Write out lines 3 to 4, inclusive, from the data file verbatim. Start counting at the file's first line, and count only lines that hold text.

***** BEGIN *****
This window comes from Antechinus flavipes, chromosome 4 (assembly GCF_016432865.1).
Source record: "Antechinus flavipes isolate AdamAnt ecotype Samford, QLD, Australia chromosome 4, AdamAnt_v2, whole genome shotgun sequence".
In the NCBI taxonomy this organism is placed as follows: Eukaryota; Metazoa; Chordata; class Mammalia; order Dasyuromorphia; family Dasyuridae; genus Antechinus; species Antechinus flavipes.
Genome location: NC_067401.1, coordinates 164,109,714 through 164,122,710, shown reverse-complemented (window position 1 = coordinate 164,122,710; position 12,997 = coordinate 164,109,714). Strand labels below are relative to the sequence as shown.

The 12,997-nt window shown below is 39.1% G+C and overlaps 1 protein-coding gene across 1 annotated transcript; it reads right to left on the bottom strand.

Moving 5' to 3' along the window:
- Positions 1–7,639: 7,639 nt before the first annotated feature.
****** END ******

In the NCBI taxonomy this organism is placed as follows: Eukaryota; Metazoa; Chordata; class Mammalia; order Dasyuromorphia; family Dasyuridae; genus Antechinus; species Antechinus flavipes.
Genome location: NC_067401.1, coordinates 164,109,714 through 164,122,710, shown reverse-complemented (window position 1 = coordinate 164,122,710; position 12,997 = coordinate 164,109,714). Strand labels below are relative to the sequence as shown.